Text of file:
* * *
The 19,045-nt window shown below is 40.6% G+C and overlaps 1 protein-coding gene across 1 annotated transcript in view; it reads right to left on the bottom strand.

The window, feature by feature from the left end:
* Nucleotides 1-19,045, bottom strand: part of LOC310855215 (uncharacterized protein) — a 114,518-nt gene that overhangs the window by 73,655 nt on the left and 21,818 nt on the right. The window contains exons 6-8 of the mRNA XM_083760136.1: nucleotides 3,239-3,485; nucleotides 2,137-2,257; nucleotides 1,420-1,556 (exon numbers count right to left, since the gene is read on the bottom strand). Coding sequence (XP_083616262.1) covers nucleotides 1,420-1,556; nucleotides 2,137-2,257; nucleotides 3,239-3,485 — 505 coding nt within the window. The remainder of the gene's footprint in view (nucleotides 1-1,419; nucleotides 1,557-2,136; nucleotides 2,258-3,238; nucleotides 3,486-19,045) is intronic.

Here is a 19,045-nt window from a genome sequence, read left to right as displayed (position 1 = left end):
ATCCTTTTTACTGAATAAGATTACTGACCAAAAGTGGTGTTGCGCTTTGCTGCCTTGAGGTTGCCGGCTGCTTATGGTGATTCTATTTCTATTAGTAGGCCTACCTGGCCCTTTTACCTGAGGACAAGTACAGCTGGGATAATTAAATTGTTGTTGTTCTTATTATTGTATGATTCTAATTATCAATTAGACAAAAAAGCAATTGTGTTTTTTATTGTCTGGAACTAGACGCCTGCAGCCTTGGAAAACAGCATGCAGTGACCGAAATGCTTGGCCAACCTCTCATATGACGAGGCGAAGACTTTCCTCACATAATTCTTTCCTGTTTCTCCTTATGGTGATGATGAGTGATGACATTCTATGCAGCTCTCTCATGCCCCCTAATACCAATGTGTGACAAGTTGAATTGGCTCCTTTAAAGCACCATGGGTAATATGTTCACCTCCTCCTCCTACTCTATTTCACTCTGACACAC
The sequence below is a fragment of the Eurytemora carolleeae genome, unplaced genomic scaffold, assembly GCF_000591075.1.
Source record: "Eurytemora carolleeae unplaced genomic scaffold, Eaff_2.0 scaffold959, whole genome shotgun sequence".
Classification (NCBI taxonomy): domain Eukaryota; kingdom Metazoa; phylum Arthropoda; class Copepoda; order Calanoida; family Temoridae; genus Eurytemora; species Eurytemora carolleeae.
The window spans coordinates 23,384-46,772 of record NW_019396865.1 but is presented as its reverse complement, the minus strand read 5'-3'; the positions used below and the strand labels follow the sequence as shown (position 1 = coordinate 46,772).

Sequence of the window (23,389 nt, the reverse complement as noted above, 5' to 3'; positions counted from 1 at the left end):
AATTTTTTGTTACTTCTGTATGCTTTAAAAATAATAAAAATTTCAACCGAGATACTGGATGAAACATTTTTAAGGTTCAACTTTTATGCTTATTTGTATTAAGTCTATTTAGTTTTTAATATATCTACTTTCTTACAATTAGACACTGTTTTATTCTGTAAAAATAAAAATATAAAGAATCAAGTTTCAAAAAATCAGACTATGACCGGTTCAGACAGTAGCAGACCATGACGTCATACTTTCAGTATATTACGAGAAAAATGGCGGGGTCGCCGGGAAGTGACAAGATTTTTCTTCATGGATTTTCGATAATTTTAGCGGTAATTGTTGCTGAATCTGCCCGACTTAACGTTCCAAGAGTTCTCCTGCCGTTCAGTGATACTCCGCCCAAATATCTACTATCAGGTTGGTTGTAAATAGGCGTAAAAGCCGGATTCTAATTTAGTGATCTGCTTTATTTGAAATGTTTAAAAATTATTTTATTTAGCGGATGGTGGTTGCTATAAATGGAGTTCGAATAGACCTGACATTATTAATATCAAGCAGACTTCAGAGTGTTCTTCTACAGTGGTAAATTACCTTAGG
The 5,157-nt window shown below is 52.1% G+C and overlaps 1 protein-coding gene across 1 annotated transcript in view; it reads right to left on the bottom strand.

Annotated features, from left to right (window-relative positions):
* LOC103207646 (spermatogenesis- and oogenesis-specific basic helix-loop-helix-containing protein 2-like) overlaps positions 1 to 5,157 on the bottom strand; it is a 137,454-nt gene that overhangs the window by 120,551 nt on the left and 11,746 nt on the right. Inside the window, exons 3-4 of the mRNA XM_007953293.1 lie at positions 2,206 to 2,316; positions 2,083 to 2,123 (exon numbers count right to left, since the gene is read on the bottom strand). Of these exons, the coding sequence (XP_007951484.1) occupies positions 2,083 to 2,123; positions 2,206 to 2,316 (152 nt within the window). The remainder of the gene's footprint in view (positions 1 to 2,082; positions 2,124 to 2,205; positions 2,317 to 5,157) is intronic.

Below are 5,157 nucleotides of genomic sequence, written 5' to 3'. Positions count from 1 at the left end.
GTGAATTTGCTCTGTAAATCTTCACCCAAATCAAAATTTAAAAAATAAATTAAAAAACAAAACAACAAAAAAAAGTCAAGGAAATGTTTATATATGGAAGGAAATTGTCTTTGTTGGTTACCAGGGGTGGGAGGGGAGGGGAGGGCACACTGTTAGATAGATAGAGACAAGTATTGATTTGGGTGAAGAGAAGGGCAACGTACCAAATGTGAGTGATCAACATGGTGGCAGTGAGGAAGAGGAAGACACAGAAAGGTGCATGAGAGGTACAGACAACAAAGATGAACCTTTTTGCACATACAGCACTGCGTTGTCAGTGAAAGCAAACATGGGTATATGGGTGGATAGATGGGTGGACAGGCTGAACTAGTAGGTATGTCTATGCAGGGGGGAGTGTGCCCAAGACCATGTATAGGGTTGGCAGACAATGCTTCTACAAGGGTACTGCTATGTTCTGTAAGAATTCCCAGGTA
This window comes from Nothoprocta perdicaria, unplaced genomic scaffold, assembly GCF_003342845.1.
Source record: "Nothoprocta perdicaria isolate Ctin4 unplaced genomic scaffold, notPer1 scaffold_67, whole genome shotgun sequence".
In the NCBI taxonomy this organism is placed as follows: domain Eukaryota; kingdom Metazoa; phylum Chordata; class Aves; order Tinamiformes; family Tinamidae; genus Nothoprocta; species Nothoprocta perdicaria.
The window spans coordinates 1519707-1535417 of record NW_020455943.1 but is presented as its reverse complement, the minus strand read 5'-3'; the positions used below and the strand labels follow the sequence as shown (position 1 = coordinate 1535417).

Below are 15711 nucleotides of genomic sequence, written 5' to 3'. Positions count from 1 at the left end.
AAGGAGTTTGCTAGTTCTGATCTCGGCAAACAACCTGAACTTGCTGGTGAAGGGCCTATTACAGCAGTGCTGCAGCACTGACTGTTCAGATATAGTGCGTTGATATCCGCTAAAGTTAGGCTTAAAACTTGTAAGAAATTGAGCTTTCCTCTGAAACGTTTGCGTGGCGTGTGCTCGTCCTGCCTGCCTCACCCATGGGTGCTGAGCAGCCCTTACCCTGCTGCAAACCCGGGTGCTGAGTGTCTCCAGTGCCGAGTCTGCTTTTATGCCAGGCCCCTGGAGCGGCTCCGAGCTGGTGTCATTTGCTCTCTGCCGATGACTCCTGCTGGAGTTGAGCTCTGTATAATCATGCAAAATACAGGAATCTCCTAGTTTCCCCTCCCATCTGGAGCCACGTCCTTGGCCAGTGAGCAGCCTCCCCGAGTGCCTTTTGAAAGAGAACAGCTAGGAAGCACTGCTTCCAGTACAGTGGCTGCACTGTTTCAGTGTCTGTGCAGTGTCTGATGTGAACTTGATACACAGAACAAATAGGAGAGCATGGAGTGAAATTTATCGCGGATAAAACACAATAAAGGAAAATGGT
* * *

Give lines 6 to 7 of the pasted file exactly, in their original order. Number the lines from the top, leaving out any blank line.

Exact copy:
The sequence below is a fragment of the Eurytemora carolleeae genome, unplaced genomic scaffold, assembly GCF_000591075.1.
Source record: "Eurytemora carolleeae unplaced genomic scaffold, Eaff_2.0 scaffold959, whole genome shotgun sequence".